Home-based Internet businesses have been growing in the Philippines because of the easy access and convenience they provide to part-time entrepreneurs. Among these entrepreneurs is Joel Christopher Remandaban of the Internet marketing company masterlistbuilder.com, who believes that the Philippines is in a great position to become a global Internet services hub.
“The Philippines is blessed to have such an educated population base, and this is our advantage over other countries,” he says. “The Web is a great equalizer because it allows you to serve people on the other side of the world while you are sitting in the comfort of your own home. And as knowledge workers become more in demand, we in the Philippines will reap the benefits.”
He says that people need not worry about the global economic crunch because it is also a good opportunity to cash in on the business opportunities offered by the Web.
“Right now, people all over the world are looking for value,” he explains. “So, the race is going to be in reaching the most people at the least amount of time, in presenting a unique product proposition, and in making the sale. There’s no limit to the amount of money you can make on the Web; it’s like creating money out of thin air.”
Remandaban started his online marketing services firm in 1999 in the basement of his home in San Antonio, Texas. It remains a home-based business today although it has grown into a million-dollar enterprise serving clients the world over.
“I get up in the morning and, still in my pajamas and T-shirt, go to work on my computer,” he says. “This lifestyle really suits me because I control my time and manage my teams from home. I believe that others can do this, too, as long as they are dedicated to their craft and keep on persevering.”
To measure the country’s interest in Web-based content, one needs only to look at the popularity of the major Internet social networking sites. Indeed, social networking providers like Friendster and Multiply even use the Philippines as a test-bed for their new service offerings.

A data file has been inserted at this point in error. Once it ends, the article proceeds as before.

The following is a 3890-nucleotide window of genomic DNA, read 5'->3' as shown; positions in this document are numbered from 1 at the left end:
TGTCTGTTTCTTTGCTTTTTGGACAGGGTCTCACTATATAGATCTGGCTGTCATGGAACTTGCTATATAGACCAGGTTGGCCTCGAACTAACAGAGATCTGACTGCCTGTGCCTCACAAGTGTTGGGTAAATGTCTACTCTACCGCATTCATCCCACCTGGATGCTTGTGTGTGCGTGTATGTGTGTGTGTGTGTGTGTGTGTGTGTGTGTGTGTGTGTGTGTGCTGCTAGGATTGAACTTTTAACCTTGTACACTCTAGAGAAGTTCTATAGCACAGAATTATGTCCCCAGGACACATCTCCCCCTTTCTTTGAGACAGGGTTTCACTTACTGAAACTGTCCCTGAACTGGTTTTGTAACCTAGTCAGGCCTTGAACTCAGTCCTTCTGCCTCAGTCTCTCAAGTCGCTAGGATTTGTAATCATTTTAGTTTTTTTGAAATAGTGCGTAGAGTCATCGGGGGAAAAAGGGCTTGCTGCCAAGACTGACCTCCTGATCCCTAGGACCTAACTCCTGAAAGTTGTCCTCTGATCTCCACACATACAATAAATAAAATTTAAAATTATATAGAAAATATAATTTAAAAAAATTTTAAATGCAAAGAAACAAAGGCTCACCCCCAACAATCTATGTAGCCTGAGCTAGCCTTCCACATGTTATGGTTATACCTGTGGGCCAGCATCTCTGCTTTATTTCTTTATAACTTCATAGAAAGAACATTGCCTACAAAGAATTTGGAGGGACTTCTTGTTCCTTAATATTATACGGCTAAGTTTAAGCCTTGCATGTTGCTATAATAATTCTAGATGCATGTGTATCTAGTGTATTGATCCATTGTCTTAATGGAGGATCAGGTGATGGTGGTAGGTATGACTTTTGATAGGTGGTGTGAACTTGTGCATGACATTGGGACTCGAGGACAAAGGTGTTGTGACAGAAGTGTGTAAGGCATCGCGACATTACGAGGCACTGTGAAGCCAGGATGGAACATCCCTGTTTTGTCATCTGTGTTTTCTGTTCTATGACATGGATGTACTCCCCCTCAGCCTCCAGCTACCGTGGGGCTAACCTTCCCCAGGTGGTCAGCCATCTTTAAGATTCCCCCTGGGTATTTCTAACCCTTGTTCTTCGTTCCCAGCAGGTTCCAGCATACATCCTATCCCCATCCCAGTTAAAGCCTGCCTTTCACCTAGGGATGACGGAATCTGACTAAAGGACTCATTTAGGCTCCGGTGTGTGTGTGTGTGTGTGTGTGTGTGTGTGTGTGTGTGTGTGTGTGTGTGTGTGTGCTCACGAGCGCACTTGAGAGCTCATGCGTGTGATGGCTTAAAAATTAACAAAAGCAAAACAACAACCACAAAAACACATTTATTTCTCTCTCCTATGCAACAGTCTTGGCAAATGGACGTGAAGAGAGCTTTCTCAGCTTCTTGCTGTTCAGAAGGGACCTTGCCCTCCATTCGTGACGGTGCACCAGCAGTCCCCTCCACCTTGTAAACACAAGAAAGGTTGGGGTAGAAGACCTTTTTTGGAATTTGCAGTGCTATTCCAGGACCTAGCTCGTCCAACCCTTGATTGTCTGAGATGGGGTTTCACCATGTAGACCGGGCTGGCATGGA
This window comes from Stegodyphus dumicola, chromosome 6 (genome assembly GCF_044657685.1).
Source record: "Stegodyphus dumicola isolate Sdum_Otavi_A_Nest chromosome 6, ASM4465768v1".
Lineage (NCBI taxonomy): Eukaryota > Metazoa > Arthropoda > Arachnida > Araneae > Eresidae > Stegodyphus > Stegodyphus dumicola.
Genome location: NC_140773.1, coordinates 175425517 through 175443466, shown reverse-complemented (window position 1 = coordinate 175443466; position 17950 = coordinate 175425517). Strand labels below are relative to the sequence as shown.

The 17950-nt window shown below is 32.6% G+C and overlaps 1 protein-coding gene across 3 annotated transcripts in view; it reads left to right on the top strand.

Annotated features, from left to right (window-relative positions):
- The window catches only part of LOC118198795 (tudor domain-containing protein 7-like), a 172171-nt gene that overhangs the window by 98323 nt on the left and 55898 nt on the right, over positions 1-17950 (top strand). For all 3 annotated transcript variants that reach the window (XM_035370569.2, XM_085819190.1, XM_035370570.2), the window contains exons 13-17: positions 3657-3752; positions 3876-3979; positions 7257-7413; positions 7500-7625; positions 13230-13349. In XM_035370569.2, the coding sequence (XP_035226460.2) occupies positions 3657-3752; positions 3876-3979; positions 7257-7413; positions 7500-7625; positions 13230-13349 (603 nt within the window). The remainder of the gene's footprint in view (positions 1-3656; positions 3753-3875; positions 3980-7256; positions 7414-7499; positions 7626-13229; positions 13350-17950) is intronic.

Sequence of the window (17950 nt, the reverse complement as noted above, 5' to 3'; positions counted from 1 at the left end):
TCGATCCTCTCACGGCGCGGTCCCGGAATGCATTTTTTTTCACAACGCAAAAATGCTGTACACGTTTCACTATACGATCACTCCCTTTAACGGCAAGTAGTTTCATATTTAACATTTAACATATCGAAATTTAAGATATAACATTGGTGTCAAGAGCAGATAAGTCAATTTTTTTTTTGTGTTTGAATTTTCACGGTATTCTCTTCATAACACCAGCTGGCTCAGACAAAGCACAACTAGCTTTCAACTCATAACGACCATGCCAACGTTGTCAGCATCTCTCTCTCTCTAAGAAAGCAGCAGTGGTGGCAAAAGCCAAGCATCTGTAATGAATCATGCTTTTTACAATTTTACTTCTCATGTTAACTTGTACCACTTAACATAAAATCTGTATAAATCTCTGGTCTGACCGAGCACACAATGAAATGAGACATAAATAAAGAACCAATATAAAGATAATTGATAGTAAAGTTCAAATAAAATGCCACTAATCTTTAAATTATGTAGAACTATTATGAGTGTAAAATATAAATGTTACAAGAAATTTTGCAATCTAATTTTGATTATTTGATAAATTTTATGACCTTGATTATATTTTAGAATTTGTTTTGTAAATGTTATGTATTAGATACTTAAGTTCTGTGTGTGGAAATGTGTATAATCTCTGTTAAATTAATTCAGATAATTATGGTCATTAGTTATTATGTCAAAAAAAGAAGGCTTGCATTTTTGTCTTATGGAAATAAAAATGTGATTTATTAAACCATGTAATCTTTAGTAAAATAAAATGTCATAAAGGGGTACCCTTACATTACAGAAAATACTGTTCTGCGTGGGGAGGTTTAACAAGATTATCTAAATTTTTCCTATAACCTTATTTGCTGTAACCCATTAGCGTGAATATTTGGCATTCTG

Remandaban says the popularity of social networking is a boon to people who want to earn extra money off the Web. Selling merchandise, opening a blog, doing freelance work, and direct selling are just some of the moneymaking ventures one can get into on the Internet.
He explains: “There are many revenue streams on the Internet that are open even to amateur Web entrepreneurs. I started my business in 2000 with no knowledge about the Internet, and until now, I still struggle with some of the Web features available to me. So, if someone like me who is a non-‘geek’ can do it, so can anybody.”
One other example of a home-based enterprise on the Web is that of 28-year-old May Salvador, a single mother of one. She runs a virtual shop on the social networking site Multiply.com and the retail site Auction.ph. She says her income had been significant enough for her to be able to quit her job and just focus on selling merchandise online.
“I sell native fare like bags, delicacies, and accessories,” she says. “At the start, it was just a way to supplement my income from my day job. As time went by, however, more and more orders came, so I had no choice but to make it a full-time occupation. But since I work right in my own home, I have more time to take care of my child and have more time to spend with him,” she says.